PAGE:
Sizing UltraSPARC T2 Servers
By allanp on Oct 10, 2007
The first issue is to figure out how you're going to use up all the CPU. There are a number of possibilities, including:
- You deploy a single application that consumes the entire system. This single application might have multiple threads, such as the Java VM, or multiple processes, like Oracle. When a T2000 is dedicated to a single application, such as Oracle, for example, best practice is to treat it like a standard 12-16 CPU system and tune accordingly. So a good starting point is probably to tune a T5120 or T5220 as a 24-32 CPU system. You will want to monitor the proportion of idle CPU with vmstat or mpstat (or corestat] if you'd like more information about how busy the cores are). If there's a lot of idle CPU, then you might need to tune for more CPUs.
A single application wasn't the most common way of consuming 32-thread UltraSPARC T1 servers like the Sun Fire T2000, though. And it's even less likely to be typical on the 64-thread T2 servers, which are a little more than twice as powerful as T1 servers.
Why isn't it typical to consume a T1-based system with a single application? The most common reason is because a single application often doesn't require that much CPU. Sometimes, too, a single application instance doesn't scale well enough to consume all 32 CPUs. We've particularly seen this with open source applications with mostly 1- or 2-CPU deployments. Configuring multiple application instances can sometimes overcome this limitation.
It's worth noting that application developers will increasingly find themselves needing to solve this issue in the future. With all chip suppliers moving to quad-core implementations, it will soon be necessary for applications to perform well with 4- to 8-CPUs just to consume the CPU resource of a 1- or 2-chip system. Early adopters of T1000 and T2000 systems are in good shape, because it's likely they've already made this transition.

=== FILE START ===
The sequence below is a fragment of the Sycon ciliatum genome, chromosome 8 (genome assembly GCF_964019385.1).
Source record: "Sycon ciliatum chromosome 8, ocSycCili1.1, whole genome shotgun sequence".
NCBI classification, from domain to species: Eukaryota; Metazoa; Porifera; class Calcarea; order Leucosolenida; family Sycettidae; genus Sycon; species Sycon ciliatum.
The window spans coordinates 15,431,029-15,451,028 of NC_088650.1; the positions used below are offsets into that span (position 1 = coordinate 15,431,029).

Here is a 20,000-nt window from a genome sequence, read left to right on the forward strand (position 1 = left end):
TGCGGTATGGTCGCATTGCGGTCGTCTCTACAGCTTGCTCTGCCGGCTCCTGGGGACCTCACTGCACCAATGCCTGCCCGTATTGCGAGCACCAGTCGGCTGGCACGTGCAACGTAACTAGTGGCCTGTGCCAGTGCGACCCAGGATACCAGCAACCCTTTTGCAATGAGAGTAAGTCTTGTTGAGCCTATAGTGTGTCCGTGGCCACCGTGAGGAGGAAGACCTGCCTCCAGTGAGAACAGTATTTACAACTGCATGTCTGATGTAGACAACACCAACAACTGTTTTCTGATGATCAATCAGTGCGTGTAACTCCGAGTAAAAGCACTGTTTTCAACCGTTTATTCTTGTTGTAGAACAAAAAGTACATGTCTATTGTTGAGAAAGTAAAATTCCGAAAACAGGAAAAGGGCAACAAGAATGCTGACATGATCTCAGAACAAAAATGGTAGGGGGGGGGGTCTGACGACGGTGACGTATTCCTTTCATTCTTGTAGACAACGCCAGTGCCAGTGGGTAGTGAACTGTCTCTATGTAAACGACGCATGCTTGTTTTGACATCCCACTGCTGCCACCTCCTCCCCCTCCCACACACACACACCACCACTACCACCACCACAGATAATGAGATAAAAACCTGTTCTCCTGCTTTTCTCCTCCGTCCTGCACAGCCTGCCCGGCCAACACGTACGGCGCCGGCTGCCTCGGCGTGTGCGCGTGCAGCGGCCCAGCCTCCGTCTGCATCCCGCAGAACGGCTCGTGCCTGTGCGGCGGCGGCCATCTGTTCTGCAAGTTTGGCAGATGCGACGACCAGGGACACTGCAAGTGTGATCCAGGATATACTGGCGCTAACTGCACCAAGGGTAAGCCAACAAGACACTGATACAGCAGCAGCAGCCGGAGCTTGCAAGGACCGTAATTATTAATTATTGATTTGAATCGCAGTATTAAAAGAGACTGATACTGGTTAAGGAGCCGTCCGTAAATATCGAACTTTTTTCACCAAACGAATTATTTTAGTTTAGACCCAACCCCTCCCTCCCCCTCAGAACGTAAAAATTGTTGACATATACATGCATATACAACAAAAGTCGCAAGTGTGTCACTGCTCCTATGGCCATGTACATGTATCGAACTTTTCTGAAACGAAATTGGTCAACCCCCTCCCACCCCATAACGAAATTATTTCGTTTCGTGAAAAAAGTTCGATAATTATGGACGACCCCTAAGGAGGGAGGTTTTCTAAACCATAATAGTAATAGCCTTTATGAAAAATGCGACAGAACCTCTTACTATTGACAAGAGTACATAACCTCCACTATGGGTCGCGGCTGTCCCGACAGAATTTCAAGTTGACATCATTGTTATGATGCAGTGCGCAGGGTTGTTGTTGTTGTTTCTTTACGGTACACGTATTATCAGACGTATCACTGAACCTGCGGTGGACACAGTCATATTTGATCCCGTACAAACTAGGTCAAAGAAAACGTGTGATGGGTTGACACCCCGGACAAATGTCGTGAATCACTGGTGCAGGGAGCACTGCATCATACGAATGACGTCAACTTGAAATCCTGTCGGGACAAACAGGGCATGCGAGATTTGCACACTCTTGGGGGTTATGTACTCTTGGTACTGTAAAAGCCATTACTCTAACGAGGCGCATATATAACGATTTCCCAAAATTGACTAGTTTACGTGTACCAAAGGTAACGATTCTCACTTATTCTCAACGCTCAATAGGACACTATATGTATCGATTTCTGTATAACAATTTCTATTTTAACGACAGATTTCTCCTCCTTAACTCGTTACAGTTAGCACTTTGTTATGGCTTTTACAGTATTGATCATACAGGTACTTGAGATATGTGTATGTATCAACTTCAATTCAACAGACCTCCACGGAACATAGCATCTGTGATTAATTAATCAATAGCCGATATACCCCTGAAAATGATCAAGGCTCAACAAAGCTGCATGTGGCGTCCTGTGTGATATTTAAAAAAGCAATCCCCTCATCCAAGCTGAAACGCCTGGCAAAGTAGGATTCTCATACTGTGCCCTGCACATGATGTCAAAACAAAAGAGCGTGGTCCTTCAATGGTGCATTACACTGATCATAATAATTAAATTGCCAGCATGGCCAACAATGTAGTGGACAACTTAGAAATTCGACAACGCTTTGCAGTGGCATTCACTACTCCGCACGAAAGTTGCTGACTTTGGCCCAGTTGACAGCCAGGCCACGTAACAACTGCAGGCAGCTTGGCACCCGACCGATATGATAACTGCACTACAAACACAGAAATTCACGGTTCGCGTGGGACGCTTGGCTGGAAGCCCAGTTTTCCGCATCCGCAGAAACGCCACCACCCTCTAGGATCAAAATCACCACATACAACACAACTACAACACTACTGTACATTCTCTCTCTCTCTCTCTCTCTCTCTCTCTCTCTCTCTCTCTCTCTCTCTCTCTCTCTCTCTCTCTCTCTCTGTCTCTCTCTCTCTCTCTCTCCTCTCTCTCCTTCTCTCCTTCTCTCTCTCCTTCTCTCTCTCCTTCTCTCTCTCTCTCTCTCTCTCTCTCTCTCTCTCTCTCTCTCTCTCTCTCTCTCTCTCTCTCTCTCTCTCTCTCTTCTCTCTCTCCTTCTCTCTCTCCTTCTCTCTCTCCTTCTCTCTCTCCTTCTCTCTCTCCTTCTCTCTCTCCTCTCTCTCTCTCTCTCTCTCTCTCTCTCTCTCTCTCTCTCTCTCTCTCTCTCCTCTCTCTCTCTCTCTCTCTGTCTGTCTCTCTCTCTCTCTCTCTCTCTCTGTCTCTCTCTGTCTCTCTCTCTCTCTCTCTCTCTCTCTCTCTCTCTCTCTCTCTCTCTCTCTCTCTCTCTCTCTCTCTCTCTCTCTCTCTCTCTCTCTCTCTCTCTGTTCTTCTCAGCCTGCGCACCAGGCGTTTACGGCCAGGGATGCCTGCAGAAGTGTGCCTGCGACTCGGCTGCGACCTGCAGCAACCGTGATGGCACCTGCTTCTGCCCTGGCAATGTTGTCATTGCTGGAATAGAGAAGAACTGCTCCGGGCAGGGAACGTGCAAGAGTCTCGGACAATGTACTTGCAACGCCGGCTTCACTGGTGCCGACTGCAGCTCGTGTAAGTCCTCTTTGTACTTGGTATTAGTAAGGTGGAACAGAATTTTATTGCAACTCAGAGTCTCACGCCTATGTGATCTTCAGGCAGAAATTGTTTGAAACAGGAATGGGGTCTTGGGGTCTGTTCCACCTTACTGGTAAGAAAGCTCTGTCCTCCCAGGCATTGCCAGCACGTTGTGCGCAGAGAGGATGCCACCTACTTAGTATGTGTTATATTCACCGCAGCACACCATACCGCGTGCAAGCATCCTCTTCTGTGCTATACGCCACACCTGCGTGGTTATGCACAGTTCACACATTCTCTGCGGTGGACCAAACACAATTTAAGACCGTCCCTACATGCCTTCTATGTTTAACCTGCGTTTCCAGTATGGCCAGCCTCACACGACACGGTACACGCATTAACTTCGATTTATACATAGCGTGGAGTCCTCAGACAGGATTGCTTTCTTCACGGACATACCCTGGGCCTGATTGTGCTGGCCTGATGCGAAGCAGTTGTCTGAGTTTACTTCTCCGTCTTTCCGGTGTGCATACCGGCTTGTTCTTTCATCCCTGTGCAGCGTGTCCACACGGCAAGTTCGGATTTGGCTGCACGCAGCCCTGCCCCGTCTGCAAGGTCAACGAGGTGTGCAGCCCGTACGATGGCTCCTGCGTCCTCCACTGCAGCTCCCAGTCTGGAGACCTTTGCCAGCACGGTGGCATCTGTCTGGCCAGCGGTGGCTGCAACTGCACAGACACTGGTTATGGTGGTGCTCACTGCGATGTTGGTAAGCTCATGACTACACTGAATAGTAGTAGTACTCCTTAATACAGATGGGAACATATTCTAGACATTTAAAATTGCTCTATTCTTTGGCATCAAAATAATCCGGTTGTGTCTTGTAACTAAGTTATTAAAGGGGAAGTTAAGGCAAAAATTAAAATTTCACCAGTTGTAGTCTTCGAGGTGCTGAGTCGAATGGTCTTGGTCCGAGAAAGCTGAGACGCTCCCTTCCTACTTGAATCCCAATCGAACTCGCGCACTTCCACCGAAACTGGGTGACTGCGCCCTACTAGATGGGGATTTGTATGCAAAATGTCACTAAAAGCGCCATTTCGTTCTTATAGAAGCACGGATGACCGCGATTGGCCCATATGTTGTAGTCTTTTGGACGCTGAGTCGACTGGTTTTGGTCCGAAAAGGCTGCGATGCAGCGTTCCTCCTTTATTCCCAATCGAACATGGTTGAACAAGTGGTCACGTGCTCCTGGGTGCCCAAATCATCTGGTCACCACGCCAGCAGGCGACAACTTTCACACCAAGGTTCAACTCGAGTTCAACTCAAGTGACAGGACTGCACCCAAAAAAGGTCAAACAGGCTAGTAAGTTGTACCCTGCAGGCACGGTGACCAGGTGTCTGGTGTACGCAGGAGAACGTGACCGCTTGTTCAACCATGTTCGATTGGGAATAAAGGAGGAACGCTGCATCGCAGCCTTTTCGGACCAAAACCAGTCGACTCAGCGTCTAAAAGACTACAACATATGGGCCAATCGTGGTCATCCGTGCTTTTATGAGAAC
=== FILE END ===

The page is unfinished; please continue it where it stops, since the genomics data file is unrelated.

- You consume the entire system by deploying multiple applications. These applications can, in turn, be multi-threaded, multi-process, or multi-user. Virtualization can be an attractive way of managing multiple applications, and there are two available technologies on T2-based servers: Solaris Zones and Logical Domains (LDoms). They are complimentary technologies, too, so you can use either, or both together. Domains will already be familiar to many - Sun users have been carving up their systems into multiple domains since the days of the Starfire. The LDom implementation is different, but the concepts are very similar. Check out this link for pointers to blogs on LDoms.
Caveats?In my blog on Sizing T1 Servers back in 2005, I made a number of suggestions about sizing and consolidation that also apply to the new systems. I also noted two caveats related to performance. The first related to floating-point intensive workloads. This caveat no longer applies on T2 servers - the floating point units included in each of the 8 cores deliver excellent floating point performance. The second caveat related to single-thread performance and the importance of understanding whether an application would run well in a multi-threaded environment. Is there, for example, a significant dependence on long-running single-threaded batch jobs? This question must still be asked of T2 servers, although the single-threaded performance of the T2 is improved relative to the T1. The Cooltst tool was created to help identify single-threaded behavior with applications running on existing Solaris (SPARC and x64/x86) and Linux systems (x64/x86). A new version of Cooltst will soon be available that supports T2 systems as well. For optimal throughput with T2-based servers, single-threaded applications should either be broken up, deployed as multiple application instances, or mixed with other applications.
The bottom line is that T5x20 servers will soon be replacing much larger systems, and delivering significant reductions in energy, cooling, and storage requirements.